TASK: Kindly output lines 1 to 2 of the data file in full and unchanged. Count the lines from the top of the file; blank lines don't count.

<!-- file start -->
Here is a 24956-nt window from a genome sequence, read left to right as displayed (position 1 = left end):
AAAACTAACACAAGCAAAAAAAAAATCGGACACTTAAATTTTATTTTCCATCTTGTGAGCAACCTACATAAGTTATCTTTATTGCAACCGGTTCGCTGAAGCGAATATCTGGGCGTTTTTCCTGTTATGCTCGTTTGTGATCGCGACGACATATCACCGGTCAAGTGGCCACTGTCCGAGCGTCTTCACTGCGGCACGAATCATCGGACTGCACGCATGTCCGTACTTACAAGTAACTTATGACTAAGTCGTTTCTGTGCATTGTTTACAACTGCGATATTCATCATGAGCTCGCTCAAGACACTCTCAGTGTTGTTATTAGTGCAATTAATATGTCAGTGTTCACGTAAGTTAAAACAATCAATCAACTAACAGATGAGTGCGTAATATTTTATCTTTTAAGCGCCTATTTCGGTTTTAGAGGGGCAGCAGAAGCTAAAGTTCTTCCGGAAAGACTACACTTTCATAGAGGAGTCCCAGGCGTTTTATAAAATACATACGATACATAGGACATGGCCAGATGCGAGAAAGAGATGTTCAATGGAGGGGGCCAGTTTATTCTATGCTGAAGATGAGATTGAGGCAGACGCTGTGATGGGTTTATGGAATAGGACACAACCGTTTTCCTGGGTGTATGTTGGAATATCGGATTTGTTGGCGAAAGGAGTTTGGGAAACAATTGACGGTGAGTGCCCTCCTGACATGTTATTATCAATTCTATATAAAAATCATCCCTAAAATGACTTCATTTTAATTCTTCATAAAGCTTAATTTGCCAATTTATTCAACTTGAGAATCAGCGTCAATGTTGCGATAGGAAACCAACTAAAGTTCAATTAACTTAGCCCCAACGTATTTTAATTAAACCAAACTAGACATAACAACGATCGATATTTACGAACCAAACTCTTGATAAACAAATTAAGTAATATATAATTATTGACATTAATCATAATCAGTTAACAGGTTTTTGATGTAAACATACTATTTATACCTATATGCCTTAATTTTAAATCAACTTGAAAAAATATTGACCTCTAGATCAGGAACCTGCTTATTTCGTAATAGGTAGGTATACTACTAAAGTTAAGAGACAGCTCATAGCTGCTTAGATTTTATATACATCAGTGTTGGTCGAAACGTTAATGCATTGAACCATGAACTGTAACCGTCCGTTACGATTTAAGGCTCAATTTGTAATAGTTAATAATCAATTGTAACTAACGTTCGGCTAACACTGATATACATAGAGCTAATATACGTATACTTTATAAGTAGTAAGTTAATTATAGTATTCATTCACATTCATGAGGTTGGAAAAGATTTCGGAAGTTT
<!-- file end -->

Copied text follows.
Here is a 24956-nt window from a genome sequence, read left to right as displayed (position 1 = left end):
AAAACTAACACAAGCAAAAAAAAAATCGGACACTTAAATTTTATTTTCCATCTTGTGAGCAACCTACATAAGTTATCTTTATTGCAACCGGTTCGCTGAAGCGAATATCTGGGCGTTTTTCCTGTTATGCTCGTTTGTGATCGCGACGACATATCACCGGTCAAGTGGCCACTGTCCGAGCGTCTTCACTGCGGCACGAATCATCGGACTGCACGCATGTCCGTACTTACAAGTAACTTATGACTAAGTCGTTTCTGTGCATTGTTTACAACTGCGATATTCATCATGAGCTCGCTCAAGACACTCTCAGTGTTGTTATTAGTGCAATTAATATGTCAGTGTTCACGTAAGTTAAAACAATCAATCAACTAACAGATGAGTGCGTAATATTTTATCTTTTAAGCGCCTATTTCGGTTTTAGAGGGGCAGCAGAAGCTAAAGTTCTTCCGGAAAGACTACACTTTCATAGAGGAGTCCCAGGCGTTTTATAAAATACATACGATACATAGGACATGGCCAGATGCGAGAAAGAGATGTTCAATGGAGGGGGCCAGTTTATTCTATGCTGAAGATGAGATTGAGGCAGACGCTGTGATGGGTTTATGGAATAGGACACAACCGTTTTCCTGGGTGTATGTTGGAATATCGGATTTGTTGGCGAAAGGAGTTTGGGAAACAATTGACGGTGAGTGCCCTCCTGACATGTTATTATCAATTCTATATAAAAATCATCCCTAAAATGACTTCATTTTAATTCTTCATAAAGCTTAATTTGCCAATTTATTCAACTTGAGAATCAGCGTCAATGTTGCGATAGGAAACCAACTAAAGTTCAATTAACTTAGCCCCAACGTATTTTAATTAAACCAAACTAGACATAACAACGATCGATATTTACGAACCAAACTCTTGATAAACAAATTAAGTAATATATAATTATTGACATTAATCATAATCAGTTAACAGGTTTTTGATGTAAACATACTATTTATACCTATATGCCTTAATTTTAAATCAACTTGAAAAAATATTGACCTCTAGATCAGGAACCTGCTTATTTCGTAATAGGTAGGTATACTACTAAAGTTAAGAGACAGCTCATAGCTGCTTAGATTTTATATACATCAGTGTTGGTCGAAACGTTAATGCATTGAACCATGAACTGTAACCGTCCGTTACGATTTAAGGCTCAATTTGTAATAGTTAATAATCAATTGTAACTAACGTTCGGCTAACACTGATATACATAGAGCTAATATACGTATACTTTATAAGTAGTAAGTTAATTATAGTATTCATTCACATTCATGAGGTTGGAAAAGATTTCGGAAGTTT